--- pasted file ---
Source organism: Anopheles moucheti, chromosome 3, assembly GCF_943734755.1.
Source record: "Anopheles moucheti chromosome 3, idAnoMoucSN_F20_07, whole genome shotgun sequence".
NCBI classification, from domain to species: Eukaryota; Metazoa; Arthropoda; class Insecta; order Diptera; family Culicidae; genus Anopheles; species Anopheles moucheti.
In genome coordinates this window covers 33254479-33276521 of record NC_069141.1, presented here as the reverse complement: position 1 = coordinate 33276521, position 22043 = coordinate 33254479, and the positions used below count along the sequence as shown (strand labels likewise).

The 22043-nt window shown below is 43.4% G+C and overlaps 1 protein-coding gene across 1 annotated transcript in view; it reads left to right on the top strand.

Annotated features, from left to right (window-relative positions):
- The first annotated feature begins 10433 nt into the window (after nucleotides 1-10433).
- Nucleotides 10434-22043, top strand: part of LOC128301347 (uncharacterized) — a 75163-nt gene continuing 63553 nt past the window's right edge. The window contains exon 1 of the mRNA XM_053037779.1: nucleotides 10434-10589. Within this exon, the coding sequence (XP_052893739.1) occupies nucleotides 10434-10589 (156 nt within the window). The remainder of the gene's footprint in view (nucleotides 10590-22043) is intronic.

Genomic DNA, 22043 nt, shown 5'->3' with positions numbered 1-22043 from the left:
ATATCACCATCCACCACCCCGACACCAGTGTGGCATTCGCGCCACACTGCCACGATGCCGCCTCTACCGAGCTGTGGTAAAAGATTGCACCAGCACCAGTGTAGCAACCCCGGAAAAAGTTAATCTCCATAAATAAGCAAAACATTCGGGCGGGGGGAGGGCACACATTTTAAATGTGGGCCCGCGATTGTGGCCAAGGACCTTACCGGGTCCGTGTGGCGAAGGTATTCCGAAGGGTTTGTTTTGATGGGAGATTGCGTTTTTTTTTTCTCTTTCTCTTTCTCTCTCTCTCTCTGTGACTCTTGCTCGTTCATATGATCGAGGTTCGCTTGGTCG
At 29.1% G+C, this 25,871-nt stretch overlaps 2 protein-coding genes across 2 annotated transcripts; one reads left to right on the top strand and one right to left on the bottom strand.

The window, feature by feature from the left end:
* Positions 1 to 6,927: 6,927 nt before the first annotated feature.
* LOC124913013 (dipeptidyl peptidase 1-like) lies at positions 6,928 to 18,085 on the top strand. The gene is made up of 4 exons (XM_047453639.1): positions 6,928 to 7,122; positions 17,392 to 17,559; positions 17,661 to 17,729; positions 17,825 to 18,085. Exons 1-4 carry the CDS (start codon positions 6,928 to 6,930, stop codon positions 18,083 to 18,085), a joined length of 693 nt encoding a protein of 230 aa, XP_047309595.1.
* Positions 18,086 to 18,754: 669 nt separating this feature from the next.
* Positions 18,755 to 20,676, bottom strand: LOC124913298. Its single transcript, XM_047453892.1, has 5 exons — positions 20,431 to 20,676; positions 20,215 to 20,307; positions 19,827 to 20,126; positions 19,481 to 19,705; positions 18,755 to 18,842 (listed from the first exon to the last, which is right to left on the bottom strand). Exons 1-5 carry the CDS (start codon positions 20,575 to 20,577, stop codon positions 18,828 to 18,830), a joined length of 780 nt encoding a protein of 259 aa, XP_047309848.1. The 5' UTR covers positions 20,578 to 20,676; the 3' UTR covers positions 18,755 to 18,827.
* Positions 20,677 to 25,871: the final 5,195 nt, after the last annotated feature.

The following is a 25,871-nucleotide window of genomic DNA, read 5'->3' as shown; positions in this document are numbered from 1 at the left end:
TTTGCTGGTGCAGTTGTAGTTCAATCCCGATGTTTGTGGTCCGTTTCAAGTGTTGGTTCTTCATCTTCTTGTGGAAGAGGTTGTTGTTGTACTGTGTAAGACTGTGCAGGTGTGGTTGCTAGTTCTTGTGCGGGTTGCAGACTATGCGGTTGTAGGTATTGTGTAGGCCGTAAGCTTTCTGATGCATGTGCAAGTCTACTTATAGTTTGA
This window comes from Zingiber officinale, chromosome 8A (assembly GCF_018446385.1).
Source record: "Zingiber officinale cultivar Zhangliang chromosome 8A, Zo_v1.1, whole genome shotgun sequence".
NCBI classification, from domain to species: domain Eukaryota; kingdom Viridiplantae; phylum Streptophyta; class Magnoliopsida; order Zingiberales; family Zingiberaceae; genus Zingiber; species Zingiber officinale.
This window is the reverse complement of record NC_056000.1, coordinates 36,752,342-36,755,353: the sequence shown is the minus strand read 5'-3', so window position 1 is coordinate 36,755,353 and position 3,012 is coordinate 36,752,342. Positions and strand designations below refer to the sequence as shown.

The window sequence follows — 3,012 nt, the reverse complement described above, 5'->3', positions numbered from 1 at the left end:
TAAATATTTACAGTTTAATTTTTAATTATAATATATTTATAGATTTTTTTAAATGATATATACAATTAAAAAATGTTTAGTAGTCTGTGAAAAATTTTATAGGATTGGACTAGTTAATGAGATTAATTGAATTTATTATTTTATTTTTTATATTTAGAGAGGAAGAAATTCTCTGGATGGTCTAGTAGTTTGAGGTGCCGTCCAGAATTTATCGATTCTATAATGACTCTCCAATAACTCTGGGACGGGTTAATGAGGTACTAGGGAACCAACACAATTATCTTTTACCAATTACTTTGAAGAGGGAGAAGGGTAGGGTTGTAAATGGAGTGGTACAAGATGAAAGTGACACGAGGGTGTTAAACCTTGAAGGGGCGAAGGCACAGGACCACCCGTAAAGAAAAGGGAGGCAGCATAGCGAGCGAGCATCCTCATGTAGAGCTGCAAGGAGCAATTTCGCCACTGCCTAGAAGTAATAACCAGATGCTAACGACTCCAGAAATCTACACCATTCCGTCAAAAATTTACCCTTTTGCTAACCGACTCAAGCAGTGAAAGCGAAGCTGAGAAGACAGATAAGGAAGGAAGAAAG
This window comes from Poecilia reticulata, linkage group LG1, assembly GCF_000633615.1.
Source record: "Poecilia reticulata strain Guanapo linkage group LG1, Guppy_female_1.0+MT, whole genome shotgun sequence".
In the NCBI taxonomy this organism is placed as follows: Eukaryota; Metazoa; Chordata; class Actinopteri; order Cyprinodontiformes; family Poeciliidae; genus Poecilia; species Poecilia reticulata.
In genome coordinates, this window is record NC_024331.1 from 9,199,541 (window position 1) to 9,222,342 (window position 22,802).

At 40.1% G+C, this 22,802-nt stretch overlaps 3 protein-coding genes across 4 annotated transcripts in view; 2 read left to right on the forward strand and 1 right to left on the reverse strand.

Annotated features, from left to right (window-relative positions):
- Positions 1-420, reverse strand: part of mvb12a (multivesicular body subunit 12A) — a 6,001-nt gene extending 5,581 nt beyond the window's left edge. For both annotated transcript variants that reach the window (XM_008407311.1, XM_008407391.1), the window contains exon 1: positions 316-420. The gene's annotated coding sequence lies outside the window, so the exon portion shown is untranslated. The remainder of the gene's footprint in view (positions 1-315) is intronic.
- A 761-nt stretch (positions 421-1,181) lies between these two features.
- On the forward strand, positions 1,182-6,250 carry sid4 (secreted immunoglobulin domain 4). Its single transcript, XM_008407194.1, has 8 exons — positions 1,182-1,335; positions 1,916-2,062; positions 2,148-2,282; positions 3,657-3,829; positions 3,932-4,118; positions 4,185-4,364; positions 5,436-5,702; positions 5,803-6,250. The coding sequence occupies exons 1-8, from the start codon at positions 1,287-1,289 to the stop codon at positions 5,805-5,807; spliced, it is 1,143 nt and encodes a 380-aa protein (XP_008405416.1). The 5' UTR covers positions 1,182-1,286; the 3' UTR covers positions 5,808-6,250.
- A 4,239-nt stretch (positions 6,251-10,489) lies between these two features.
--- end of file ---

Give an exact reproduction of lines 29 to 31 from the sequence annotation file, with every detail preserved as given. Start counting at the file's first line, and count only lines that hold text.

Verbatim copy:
In genome coordinates, this window is record NC_024331.1 from 9,199,541 (window position 1) to 9,222,342 (window position 22,802).

At 40.1% G+C, this 22,802-nt stretch overlaps 3 protein-coding genes across 4 annotated transcripts in view; 2 read left to right on the forward strand and 1 right to left on the reverse strand.

Annotated features, from left to right (window-relative positions):